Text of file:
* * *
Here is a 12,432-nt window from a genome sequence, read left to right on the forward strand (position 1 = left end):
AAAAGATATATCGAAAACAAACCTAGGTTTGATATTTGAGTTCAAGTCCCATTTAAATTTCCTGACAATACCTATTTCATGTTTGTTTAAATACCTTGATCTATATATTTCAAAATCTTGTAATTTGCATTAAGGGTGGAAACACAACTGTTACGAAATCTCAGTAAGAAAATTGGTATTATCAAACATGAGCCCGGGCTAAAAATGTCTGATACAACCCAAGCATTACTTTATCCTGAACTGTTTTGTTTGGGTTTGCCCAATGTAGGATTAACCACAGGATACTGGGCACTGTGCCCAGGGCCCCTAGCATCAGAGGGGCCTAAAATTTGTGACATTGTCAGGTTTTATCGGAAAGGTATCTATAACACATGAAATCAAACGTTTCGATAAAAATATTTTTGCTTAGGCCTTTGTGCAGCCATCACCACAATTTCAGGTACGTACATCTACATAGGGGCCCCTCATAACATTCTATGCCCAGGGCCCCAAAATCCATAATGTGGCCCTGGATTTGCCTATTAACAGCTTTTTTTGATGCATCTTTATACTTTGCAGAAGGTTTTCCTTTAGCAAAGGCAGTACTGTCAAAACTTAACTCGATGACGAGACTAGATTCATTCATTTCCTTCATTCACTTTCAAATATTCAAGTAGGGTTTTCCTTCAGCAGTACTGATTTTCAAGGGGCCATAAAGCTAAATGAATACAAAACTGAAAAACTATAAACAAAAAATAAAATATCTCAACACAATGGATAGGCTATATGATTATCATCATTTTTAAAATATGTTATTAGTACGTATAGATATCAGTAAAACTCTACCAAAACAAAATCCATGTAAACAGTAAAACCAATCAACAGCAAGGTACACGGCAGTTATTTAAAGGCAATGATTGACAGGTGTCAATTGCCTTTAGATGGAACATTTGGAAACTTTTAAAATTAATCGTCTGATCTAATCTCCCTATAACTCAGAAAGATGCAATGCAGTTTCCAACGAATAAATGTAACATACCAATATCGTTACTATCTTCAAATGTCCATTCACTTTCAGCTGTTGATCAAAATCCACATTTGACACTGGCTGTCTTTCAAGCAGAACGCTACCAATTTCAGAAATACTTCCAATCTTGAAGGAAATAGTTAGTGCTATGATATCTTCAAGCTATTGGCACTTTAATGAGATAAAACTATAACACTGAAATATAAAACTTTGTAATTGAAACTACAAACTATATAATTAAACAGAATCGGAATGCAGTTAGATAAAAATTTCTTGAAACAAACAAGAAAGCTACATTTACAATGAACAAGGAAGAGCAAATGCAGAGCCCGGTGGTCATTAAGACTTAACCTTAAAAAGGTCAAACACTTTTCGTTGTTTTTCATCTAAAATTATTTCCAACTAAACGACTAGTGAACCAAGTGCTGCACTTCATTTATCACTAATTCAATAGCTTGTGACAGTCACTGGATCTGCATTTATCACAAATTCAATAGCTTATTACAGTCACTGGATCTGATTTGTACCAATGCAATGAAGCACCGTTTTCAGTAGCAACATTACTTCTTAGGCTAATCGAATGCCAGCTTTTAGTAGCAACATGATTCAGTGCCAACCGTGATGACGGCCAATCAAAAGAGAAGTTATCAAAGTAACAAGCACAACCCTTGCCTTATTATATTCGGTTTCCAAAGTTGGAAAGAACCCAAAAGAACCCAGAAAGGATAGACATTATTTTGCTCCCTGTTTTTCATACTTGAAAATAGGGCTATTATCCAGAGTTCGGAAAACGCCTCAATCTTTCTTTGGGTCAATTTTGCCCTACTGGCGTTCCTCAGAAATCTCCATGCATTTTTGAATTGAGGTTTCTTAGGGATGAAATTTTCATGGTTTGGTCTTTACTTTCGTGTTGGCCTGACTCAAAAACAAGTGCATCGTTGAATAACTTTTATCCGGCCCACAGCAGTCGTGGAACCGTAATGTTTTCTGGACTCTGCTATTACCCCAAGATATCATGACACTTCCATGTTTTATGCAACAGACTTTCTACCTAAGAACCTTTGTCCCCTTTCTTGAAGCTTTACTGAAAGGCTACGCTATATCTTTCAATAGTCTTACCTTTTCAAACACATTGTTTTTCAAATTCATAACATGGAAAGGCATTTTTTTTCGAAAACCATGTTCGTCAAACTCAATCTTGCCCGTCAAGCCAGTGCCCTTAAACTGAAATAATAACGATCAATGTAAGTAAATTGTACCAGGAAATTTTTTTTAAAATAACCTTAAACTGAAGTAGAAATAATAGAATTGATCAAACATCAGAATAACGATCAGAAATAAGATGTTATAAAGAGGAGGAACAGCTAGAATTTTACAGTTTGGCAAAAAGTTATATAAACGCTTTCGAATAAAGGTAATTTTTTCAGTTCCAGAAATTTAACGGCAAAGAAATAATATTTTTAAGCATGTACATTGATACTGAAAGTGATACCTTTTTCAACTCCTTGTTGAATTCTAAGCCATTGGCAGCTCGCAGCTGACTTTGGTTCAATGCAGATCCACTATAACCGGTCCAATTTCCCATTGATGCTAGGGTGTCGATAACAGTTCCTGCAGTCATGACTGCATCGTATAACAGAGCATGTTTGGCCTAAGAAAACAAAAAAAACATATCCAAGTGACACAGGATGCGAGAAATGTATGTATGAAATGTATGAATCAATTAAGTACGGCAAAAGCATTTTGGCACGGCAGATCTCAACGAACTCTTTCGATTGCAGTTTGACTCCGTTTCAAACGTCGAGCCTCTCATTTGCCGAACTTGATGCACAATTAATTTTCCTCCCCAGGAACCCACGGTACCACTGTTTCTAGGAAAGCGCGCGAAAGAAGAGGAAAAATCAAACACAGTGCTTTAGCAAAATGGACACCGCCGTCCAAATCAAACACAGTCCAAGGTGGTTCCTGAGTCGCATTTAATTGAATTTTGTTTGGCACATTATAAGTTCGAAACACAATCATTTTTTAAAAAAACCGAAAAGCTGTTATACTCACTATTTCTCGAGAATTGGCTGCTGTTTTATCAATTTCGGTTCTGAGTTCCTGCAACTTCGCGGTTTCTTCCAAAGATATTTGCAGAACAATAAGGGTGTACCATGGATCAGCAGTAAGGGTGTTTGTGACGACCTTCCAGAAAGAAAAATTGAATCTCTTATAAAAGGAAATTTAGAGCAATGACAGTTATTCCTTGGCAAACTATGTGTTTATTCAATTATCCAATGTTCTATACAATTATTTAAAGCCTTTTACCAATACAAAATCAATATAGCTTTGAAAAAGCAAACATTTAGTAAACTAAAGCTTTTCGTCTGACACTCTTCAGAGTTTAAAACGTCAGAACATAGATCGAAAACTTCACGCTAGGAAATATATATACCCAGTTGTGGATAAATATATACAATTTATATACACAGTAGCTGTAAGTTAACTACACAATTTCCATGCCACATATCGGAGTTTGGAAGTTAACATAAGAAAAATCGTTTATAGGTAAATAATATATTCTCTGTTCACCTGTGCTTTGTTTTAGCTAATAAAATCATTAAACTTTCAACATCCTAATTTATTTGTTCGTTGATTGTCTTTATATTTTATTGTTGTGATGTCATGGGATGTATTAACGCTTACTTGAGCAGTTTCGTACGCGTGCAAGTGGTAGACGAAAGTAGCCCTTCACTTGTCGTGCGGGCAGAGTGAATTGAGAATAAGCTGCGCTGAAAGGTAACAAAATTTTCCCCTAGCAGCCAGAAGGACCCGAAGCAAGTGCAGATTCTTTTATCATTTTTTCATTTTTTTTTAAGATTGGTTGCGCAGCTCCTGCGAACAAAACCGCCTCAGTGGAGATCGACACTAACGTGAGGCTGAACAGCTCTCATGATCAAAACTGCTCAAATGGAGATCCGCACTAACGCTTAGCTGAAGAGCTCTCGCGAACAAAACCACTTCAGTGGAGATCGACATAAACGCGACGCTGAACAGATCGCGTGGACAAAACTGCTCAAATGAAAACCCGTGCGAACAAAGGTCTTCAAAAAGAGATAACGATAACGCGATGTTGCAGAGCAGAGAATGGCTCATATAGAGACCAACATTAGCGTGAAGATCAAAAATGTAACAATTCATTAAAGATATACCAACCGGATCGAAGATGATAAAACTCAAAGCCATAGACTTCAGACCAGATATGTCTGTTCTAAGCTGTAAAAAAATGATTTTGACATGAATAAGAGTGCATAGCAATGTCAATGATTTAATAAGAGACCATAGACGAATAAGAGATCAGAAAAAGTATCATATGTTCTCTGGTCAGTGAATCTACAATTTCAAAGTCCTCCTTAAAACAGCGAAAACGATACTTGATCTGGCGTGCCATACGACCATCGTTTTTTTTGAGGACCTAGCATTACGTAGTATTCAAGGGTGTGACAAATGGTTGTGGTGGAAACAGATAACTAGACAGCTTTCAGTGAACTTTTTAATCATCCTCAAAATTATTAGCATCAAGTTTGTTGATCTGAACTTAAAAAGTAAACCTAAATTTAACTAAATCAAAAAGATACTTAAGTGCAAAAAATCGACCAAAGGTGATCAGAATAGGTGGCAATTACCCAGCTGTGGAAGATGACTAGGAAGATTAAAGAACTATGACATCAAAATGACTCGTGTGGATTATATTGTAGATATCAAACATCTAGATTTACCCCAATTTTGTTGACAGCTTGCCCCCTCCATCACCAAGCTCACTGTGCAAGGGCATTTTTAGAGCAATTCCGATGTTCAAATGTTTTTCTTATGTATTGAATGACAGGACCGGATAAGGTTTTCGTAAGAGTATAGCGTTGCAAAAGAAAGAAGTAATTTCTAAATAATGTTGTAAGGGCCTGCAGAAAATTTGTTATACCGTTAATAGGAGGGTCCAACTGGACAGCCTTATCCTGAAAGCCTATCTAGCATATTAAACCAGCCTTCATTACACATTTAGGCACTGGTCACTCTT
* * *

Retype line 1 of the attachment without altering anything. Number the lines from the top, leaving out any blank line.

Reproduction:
Here is a 12,432-nt window from a genome sequence, read left to right on the forward strand (position 1 = left end):